Verizon is currently throttling OES 5262 so severely that it’s hampering operations for the assigned crew.  This is not the first time we have had this issue.  In December of 2017 while deployed to the Prado Mobilization Center supporting a series of large wildfires, we had the same device with the same SIM card also throttled.  I was able to work through [Fire Department IT executive] Eric Prosser at the time to have service to the device restored, and Eric communicated that Verizon had properly re-categorized the device as truly “unlimited”.

Prziborowski expressed concern about the throttling in an email to Buss.  “Before I give you my approval to do the $2.00 a month upgrade, the bigger question is why our public safety data usage is getting throttled down?”  Prziborowski wrote. “Our understanding from Eric Prosser, our former Information Technology Officer, was that he had received approval from Verizon that public safety should never be gated down because of our critical infrastructure need for these devices.”

While fire department personnel thought they were already paying for “truly” unlimited data, Verizon said they weren’t.

“The short of it is, public safety customers have access to plans that do not have data throughput limitations,” Buss told Prziborowski.  “However, the current plan set for all of SCCFD’s lines does have data throttling limitations.  We will need to talk about making some plan changes to all lines or a selection of lines to address the data throttling limitation of the current plan.”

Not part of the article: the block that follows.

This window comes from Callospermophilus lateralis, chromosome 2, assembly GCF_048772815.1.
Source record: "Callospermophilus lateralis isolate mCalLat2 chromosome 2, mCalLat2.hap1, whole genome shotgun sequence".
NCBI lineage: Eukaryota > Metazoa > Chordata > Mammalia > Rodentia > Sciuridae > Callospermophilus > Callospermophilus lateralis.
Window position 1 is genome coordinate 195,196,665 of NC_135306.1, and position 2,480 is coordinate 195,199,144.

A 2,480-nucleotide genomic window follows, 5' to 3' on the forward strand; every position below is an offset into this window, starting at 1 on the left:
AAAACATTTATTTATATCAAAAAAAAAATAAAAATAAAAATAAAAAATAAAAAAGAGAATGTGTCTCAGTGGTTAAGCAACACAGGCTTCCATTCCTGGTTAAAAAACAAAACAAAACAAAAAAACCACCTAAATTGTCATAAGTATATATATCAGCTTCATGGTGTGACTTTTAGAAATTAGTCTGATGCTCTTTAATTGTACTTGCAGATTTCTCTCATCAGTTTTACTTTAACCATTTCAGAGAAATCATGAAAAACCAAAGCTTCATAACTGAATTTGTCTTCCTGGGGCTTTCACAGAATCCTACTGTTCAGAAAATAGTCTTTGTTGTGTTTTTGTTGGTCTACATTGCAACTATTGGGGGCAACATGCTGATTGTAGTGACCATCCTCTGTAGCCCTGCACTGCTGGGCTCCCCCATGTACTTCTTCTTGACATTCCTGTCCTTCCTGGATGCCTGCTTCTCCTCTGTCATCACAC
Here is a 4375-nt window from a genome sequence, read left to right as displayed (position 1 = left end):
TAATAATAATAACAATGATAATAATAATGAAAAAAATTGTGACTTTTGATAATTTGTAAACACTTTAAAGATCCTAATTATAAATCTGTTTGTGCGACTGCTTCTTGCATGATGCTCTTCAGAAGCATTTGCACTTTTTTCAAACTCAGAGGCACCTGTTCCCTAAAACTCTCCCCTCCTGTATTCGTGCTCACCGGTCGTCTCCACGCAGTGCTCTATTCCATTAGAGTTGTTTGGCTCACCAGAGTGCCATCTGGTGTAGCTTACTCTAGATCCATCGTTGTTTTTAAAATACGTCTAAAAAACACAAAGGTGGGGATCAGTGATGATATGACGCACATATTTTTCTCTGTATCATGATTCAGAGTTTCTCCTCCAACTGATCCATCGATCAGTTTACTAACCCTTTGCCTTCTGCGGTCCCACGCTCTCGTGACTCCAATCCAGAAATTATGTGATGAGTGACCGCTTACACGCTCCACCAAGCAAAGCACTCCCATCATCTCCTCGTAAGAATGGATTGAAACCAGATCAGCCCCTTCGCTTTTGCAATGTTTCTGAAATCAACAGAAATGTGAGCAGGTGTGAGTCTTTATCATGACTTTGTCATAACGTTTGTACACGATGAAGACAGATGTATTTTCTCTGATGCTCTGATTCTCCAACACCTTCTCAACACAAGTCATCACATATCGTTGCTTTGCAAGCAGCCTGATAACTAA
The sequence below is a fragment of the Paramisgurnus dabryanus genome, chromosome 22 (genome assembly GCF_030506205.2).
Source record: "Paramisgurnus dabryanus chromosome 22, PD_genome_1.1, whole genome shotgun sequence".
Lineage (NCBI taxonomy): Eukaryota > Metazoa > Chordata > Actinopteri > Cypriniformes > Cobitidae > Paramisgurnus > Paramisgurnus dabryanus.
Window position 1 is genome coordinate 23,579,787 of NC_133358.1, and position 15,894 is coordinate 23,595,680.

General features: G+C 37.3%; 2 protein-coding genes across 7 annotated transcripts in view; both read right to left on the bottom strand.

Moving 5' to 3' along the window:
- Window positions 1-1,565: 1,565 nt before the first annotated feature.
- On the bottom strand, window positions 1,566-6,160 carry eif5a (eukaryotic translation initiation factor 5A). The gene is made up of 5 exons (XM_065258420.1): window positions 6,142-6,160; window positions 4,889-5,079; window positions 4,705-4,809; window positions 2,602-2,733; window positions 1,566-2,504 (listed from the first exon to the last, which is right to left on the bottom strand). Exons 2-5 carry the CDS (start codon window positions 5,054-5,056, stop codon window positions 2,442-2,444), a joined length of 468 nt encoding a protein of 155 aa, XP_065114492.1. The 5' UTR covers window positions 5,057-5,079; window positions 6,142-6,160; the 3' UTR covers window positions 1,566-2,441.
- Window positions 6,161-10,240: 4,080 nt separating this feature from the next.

The emails started up again on July 5 and 6.  “Can confirm that after using 25GB of data, our service drops to zero.  This is unacceptable and needs to be fixed,” fire department IT officer Daniel Farrelly wrote.

Buss clarified that “data throughput is limited to 200kbps or 600kbps” after 25GB of use.  Buss also told fire officials that all Verizon plans have some sort of throttling and that the department would have to pay by the gigabyte to avoid throttling entirely.

Buss wrote:

Verizon has always reserved the right to limit data throughput on unlimited plans. All unlimited data plans offered by Verizon have some sort of data throttling built-in, including the $39.99 plan.  Verizon does offer plans with no data throughput limitations;  these plans require that the customer pay by the GB for use beyond a certain set allotment.

The Mendocino fire began on July 27.  On the night of Sunday, July 29, Stockman sent an email to Bowden:

OES 5262 is deployed again, now to the Mendocino Complex, and is still experiencing the same throttling.  As I understood it from our previous exchange regarding this device, the billing cycle was set to end July 23, which should have alleviated the throttling.  In a side-by-side comparison, a crew member’s personal phone using Verizon was seeing speeds of 20Mbps/7Mbps.  The department Verizon device is experiencing speeds of 0.2Mbps/0.6Mbps, meaning it has no meaningful functionality.

Farrelly wrote a brief email to Buss that night, telling him to “Remove any data throttling on OES5262 effective immediately.”  Farrelly emailed Buss again the next morning, saying, “Please work with us.  All we need is a plan that does not offer throttling or caps of any kind.”